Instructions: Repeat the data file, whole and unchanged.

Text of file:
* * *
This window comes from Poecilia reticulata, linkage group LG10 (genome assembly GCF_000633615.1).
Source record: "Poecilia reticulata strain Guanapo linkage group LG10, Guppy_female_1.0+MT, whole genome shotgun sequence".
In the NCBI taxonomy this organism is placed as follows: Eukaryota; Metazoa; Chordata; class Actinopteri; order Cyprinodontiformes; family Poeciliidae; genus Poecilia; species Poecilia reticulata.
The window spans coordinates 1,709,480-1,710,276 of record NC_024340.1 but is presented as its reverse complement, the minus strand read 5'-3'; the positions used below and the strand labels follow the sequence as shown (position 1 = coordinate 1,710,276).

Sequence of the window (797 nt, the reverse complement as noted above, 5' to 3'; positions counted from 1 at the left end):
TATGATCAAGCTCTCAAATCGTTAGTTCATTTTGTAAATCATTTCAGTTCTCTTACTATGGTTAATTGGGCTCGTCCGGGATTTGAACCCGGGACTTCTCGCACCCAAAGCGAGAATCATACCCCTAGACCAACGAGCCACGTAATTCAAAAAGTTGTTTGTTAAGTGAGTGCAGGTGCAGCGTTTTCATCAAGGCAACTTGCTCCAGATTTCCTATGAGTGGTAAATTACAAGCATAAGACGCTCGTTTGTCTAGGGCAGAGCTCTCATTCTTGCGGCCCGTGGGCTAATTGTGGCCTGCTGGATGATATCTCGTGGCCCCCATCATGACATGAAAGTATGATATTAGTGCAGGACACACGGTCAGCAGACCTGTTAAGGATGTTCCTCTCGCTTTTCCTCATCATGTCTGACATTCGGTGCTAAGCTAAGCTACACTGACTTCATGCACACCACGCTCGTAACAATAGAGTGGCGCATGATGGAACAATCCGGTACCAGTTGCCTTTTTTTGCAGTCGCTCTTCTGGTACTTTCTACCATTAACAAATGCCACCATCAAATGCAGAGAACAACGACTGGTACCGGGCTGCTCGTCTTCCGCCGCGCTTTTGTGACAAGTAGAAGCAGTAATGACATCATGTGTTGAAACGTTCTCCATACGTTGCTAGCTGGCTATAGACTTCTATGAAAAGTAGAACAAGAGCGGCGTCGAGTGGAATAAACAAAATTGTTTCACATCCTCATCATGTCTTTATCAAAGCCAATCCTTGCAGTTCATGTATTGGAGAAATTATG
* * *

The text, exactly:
This window comes from Poecilia reticulata, linkage group LG10 (genome assembly GCF_000633615.1).
Source record: "Poecilia reticulata strain Guanapo linkage group LG10, Guppy_female_1.0+MT, whole genome shotgun sequence".
In the NCBI taxonomy this organism is placed as follows: Eukaryota; Metazoa; Chordata; class Actinopteri; order Cyprinodontiformes; family Poeciliidae; genus Poecilia; species Poecilia reticulata.
The window spans coordinates 1,709,480-1,710,276 of record NC_024340.1 but is presented as its reverse complement, the minus strand read 5'-3'; the positions used below and the strand labels follow the sequence as shown (position 1 = coordinate 1,710,276).

Sequence of the window (797 nt, the reverse complement as noted above, 5' to 3'; positions counted from 1 at the left end):
TATGATCAAGCTCTCAAATCGTTAGTTCATTTTGTAAATCATTTCAGTTCTCTTACTATGGTTAATTGGGCTCGTCCGGGATTTGAACCCGGGACTTCTCGCACCCAAAGCGAGAATCATACCCCTAGACCAACGAGCCACGTAATTCAAAAAGTTGTTTGTTAAGTGAGTGCAGGTGCAGCGTTTTCATCAAGGCAACTTGCTCCAGATTTCCTATGAGTGGTAAATTACAAGCATAAGACGCTCGTTTGTCTAGGGCAGAGCTCTCATTCTTGCGGCCCGTGGGCTAATTGTGGCCTGCTGGATGATATCTCGTGGCCCCCATCATGACATGAAAGTATGATATTAGTGCAGGACACACGGTCAGCAGACCTGTTAAGGATGTTCCTCTCGCTTTTCCTCATCATGTCTGACATTCGGTGCTAAGCTAAGCTACACTGACTTCATGCACACCACGCTCGTAACAATAGAGTGGCGCATGATGGAACAATCCGGTACCAGTTGCCTTTTTTTGCAGTCGCTCTTCTGGTACTTTCTACCATTAACAAATGCCACCATCAAATGCAGAGAACAACGACTGGTACCGGGCTGCTCGTCTTCCGCCGCGCTTTTGTGACAAGTAGAAGCAGTAATGACATCATGTGTTGAAACGTTCTCCATACGTTGCTAGCTGGCTATAGACTTCTATGAAAAGTAGAACAAGAGCGGCGTCGAGTGGAATAAACAAAATTGTTTCACATCCTCATCATGTCTTTATCAAAGCCAATCCTTGCAGTTCATGTATTGGAGAAATTATG